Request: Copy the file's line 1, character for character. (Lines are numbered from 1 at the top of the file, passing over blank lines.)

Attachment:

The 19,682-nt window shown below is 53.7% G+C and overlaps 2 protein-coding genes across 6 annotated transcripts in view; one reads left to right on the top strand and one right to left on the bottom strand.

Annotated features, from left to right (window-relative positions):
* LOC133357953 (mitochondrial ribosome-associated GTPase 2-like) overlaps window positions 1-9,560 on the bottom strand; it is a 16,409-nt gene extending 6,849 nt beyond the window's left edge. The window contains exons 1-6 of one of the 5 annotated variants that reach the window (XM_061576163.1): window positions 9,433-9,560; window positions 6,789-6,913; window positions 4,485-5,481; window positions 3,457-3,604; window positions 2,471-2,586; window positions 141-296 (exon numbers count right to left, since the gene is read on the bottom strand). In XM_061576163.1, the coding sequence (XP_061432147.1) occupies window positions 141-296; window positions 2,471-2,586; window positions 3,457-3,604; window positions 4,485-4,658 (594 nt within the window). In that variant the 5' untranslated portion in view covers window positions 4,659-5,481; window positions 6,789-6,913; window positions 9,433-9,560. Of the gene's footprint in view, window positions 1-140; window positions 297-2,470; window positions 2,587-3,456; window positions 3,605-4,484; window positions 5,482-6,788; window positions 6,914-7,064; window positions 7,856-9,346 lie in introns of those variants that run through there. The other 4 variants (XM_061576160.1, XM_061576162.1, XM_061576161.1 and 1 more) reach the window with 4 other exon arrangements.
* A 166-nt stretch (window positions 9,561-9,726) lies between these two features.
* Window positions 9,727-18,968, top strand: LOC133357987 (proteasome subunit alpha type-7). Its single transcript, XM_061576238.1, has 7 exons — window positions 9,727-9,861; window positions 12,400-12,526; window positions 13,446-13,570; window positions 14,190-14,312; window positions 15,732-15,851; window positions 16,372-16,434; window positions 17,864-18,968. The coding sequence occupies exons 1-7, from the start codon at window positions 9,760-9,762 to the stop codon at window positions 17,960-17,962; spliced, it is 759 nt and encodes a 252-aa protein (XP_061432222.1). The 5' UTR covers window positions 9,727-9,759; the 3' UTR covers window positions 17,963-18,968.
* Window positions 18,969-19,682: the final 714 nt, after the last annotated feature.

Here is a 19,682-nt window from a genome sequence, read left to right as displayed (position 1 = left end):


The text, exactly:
The 19,682-nt window shown below is 53.7% G+C and overlaps 2 protein-coding genes across 6 annotated transcripts in view; one reads left to right on the top strand and one right to left on the bottom strand.